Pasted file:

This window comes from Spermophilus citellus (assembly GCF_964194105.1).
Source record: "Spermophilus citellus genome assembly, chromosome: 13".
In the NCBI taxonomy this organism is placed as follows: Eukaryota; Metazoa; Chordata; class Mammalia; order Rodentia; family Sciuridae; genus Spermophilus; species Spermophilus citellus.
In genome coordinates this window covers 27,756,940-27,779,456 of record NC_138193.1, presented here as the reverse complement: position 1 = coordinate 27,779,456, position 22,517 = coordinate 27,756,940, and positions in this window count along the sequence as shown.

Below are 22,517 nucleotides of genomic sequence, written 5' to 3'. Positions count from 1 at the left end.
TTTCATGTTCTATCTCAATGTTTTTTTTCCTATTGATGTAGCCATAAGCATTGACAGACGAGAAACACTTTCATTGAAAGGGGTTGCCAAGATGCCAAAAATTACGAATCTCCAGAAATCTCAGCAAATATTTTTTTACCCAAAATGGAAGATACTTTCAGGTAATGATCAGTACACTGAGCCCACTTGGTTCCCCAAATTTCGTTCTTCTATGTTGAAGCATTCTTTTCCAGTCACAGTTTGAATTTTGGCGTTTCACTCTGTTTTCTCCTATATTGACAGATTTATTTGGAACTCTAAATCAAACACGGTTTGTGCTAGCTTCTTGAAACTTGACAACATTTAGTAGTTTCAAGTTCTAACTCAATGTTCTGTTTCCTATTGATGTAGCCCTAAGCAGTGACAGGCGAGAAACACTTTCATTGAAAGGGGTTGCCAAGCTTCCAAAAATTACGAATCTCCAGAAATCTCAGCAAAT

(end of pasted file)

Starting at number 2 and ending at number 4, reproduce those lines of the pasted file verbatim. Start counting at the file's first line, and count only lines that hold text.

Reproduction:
Source record: "Spermophilus citellus genome assembly, chromosome: 13".
In the NCBI taxonomy this organism is placed as follows: Eukaryota; Metazoa; Chordata; class Mammalia; order Rodentia; family Sciuridae; genus Spermophilus; species Spermophilus citellus.
In genome coordinates this window covers 27,756,940-27,779,456 of record NC_138193.1, presented here as the reverse complement: position 1 = coordinate 27,779,456, position 22,517 = coordinate 27,756,940, and positions in this window count along the sequence as shown.